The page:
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What went wrong with Turkey's WhatsApp coup

Planners of the coup attempt in Turkey last week were caught off guard and had to accelerate their operation at the last minute when their plot was discovered.
Turkish President Tayyip Erdogan (R) and Chief of Staff General Hulusi Akar attend a funeral ceremony for Army officer Seckin Cil in Ankara, Turkey, February 18, 2016. REUTERS/Umit Bektas/File Photo - RTSI8ML
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Perhaps the hasty coup attempt in Turkey last week was doomed to fail. The leaders setting up a WhatsApp group to coordinate a major takeover was a sure indication of their unpreparedness.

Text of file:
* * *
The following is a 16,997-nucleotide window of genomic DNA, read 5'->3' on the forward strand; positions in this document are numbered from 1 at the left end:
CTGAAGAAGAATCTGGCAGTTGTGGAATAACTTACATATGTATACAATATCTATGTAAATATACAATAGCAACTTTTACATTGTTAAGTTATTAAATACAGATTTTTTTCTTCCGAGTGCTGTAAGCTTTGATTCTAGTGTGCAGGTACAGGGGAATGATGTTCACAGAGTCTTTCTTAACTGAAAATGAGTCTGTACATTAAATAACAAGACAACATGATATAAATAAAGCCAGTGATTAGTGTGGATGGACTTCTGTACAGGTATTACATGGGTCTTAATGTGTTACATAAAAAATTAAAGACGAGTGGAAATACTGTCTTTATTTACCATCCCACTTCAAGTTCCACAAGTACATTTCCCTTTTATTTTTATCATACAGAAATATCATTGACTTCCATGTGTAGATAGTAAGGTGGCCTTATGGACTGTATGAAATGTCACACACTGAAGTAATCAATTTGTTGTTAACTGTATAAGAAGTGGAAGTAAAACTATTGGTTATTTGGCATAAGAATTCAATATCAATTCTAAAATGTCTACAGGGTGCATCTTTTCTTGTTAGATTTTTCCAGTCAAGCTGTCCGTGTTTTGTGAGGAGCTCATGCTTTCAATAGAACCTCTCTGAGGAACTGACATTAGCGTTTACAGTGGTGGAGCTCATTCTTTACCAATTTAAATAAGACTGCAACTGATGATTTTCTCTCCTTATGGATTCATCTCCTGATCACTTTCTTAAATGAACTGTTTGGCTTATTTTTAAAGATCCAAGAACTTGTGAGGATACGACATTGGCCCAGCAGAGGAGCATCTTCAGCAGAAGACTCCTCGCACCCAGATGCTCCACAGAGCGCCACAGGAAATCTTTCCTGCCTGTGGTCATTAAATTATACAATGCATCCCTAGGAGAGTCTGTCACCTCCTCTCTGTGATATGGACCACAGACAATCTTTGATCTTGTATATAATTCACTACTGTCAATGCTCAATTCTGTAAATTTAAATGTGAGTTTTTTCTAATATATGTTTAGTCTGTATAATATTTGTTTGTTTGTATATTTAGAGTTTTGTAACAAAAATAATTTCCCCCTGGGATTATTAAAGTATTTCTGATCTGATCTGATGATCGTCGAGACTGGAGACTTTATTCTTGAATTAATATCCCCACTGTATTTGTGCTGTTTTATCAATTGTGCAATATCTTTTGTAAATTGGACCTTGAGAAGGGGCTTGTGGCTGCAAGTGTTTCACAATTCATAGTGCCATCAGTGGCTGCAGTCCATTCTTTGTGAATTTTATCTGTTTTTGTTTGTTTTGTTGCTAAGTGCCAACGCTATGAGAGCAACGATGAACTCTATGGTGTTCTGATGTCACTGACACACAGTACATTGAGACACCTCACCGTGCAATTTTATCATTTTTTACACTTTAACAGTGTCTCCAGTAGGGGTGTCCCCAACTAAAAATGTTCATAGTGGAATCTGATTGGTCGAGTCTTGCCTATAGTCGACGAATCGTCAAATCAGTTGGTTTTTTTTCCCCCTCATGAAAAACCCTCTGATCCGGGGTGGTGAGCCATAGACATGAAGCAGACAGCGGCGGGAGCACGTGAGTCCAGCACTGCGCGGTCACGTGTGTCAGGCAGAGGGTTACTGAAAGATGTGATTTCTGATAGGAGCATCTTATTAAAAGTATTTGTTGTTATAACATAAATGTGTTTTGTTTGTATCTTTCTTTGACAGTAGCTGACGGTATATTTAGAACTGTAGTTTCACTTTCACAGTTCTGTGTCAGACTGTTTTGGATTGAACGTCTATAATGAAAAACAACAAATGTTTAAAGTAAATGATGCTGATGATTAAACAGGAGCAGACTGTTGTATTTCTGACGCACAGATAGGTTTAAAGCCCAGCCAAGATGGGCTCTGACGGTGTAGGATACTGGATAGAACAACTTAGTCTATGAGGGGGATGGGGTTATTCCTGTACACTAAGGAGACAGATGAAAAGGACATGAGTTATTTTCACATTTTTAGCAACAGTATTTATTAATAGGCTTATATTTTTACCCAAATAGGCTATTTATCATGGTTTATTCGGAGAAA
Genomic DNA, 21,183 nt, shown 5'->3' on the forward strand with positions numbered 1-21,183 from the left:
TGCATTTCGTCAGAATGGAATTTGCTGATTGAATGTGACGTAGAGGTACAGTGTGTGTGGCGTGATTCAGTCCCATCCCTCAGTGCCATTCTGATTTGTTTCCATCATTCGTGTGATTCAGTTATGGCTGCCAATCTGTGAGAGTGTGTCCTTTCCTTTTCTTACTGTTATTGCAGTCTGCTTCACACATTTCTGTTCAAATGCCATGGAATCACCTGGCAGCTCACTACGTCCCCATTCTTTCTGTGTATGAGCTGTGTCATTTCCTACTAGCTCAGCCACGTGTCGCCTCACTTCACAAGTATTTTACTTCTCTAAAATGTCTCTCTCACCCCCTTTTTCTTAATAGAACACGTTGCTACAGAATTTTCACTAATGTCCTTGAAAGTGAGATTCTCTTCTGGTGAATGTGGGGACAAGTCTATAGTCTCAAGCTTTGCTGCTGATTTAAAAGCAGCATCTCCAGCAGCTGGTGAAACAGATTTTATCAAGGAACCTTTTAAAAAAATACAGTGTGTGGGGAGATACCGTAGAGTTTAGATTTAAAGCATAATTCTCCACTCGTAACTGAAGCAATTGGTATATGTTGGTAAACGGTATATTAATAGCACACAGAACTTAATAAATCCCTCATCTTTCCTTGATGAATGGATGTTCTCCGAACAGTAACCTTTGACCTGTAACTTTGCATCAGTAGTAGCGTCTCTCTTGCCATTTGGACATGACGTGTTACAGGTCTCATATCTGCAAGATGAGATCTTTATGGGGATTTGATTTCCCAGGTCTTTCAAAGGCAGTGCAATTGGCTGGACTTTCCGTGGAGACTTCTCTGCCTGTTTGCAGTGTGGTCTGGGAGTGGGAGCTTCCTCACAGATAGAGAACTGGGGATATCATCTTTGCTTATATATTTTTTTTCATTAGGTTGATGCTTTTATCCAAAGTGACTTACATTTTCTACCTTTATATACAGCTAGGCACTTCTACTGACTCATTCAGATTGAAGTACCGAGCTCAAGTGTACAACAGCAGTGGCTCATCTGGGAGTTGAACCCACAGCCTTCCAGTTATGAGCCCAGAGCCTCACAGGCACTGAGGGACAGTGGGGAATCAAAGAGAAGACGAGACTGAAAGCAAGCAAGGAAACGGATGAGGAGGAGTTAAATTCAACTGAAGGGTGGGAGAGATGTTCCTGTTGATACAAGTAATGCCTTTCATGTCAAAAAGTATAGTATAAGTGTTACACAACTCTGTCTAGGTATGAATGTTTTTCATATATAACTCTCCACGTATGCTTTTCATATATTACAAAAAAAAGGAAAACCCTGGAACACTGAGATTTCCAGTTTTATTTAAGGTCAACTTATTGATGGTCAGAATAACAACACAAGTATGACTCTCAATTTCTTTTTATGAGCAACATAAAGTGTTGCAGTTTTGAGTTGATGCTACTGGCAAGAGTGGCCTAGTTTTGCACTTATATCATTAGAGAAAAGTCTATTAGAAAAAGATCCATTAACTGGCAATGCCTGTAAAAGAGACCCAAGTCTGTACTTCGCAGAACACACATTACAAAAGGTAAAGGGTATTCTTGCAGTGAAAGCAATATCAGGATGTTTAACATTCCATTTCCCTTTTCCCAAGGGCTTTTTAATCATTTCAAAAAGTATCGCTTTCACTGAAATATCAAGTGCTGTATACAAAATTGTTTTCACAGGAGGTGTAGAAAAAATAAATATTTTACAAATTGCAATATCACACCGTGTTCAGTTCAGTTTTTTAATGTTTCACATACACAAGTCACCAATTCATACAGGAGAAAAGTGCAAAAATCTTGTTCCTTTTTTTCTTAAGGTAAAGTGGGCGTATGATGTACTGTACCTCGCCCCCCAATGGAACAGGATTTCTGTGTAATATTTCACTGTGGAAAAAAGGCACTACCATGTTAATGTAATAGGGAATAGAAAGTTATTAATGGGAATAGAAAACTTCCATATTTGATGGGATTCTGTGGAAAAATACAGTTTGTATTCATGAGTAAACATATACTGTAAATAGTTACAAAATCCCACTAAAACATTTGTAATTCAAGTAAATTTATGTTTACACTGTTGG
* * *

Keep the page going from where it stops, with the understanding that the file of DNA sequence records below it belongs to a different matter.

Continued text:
The attempt began the night of July 15 and ended soon after. In the current tally, as of the morning of July 19, plotters had killed 60 police, three soldiers and 145 civilians. Some 100 also died among the coup forces. More than 6,000 soldiers were detained, including about 4,000 conscripts and about 2,000 ranked personnel, 15% with the rank of major or above. Among the detainees were 118 generals — one-third of the all generals in the Turkish Armed Forces (TSK).

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